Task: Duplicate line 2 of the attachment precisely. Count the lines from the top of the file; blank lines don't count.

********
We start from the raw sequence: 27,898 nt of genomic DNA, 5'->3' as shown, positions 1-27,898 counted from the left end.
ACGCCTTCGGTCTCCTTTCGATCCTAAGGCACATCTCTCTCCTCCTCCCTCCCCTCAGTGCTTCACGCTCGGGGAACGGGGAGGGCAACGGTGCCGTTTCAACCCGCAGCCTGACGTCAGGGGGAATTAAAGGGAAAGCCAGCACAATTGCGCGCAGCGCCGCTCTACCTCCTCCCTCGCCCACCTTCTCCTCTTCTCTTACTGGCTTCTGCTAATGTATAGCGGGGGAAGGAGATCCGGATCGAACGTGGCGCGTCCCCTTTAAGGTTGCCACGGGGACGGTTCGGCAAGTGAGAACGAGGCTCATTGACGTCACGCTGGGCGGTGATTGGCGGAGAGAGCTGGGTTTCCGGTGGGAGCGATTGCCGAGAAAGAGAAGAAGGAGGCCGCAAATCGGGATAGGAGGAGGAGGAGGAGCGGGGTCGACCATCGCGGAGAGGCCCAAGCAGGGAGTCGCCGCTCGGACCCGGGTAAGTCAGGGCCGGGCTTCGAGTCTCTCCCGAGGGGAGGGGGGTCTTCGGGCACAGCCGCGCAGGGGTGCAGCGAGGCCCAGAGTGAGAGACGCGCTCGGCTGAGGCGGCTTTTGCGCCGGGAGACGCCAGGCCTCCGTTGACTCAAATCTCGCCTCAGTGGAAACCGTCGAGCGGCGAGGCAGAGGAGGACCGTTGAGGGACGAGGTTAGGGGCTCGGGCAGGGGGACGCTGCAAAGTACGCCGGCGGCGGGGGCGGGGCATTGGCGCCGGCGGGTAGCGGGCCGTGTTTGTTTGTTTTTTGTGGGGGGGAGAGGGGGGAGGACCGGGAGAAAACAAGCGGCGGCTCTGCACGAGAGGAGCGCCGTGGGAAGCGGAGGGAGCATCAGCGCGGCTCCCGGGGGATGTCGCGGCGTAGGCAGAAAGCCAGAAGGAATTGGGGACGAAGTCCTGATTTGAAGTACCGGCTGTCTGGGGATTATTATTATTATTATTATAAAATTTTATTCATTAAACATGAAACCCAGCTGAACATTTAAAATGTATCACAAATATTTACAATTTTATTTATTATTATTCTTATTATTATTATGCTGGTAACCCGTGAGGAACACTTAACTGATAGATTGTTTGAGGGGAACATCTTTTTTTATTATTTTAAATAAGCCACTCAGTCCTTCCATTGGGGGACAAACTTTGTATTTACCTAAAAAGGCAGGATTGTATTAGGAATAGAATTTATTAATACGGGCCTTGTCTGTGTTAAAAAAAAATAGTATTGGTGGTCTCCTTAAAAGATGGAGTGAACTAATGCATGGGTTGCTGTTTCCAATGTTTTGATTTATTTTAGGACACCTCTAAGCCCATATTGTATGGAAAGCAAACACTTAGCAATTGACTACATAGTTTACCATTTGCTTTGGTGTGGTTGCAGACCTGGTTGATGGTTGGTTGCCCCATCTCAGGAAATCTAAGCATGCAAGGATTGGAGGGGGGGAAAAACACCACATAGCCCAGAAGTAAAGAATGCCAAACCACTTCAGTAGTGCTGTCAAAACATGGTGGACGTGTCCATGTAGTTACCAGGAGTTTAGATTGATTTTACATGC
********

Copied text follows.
ACGCCTTCGGTCTCCTTTCGATCCTAAGGCACATCTCTCTCCTCCTCCCTCCCCTCAGTGCTTCACGCTCGGGGAACGGGGAGGGCAACGGTGCCGTTTCAACCCGCAGCCTGACGTCAGGGGGAATTAAAGGGAAAGCCAGCACAATTGCGCGCAGCGCCGCTCTACCTCCTCCCTCGCCCACCTTCTCCTCTTCTCTTACTGGCTTCTGCTAATGTATAGCGGGGGAAGGAGATCCGGATCGAACGTGGCGCGTCCCCTTTAAGGTTGCCACGGGGACGGTTCGGCAAGTGAGAACGAGGCTCATTGACGTCACGCTGGGCGGTGATTGGCGGAGAGAGCTGGGTTTCCGGTGGGAGCGATTGCCGAGAAAGAGAAGAAGGAGGCCGCAAATCGGGATAGGAGGAGGAGGAGGAGCGGGGTCGACCATCGCGGAGAGGCCCAAGCAGGGAGTCGCCGCTCGGACCCGGGTAAGTCAGGGCCGGGCTTCGAGTCTCTCCCGAGGGGAGGGGGGTCTTCGGGCACAGCCGCGCAGGGGTGCAGCGAGGCCCAGAGTGAGAGACGCGCTCGGCTGAGGCGGCTTTTGCGCCGGGAGACGCCAGGCCTCCGTTGACTCAAATCTCGCCTCAGTGGAAACCGTCGAGCGGCGAGGCAGAGGAGGACCGTTGAGGGACGAGGTTAGGGGCTCGGGCAGGGGGACGCTGCAAAGTACGCCGGCGGCGGGGGCGGGGCATTGGCGCCGGCGGGTAGCGGGCCGTGTTTGTTTGTTTTTTGTGGGGGGGAGAGGGGGGAGGACCGGGAGAAAACAAGCGGCGGCTCTGCACGAGAGGAGCGCCGTGGGAAGCGGAGGGAGCATCAGCGCGGCTCCCGGGGGATGTCGCGGCGTAGGCAGAAAGCCAGAAGGAATTGGGGACGAAGTCCTGATTTGAAGTACCGGCTGTCTGGGGATTATTATTATTATTATTATAAAATTTTATTCATTAAACATGAAACCCAGCTGAACATTTAAAATGTATCACAAATATTTACAATTTTATTTATTATTATTCTTATTATTATTATGCTGGTAACCCGTGAGGAACACTTAACTGATAGATTGTTTGAGGGGAACATCTTTTTTTATTATTTTAAATAAGCCACTCAGTCCTTCCATTGGGGGACAAACTTTGTATTTACCTAAAAAGGCAGGATTGTATTAGGAATAGAATTTATTAATACGGGCCTTGTCTGTGTTAAAAAAAAATAGTATTGGTGGTCTCCTTAAAAGATGGAGTGAACTAATGCATGGGTTGCTGTTTCCAATGTTTTGATTTATTTTAGGACACCTCTAAGCCCATATTGTATGGAAAGCAAACACTTAGCAATTGACTACATAGTTTACCATTTGCTTTGGTGTGGTTGCAGACCTGGTTGATGGTTGGTTGCCCCATCTCAGGAAATCTAAGCATGCAAGGATTGGAGGGGGGGAAAAACACCACATAGCCCAGAAGTAAAGAATGCCAAACCACTTCAGTAGTGCTGTCAAAACATGGTGGACGTGTCCATGTAGTTACCAGGAGTTTAGATTGATTTTACATGC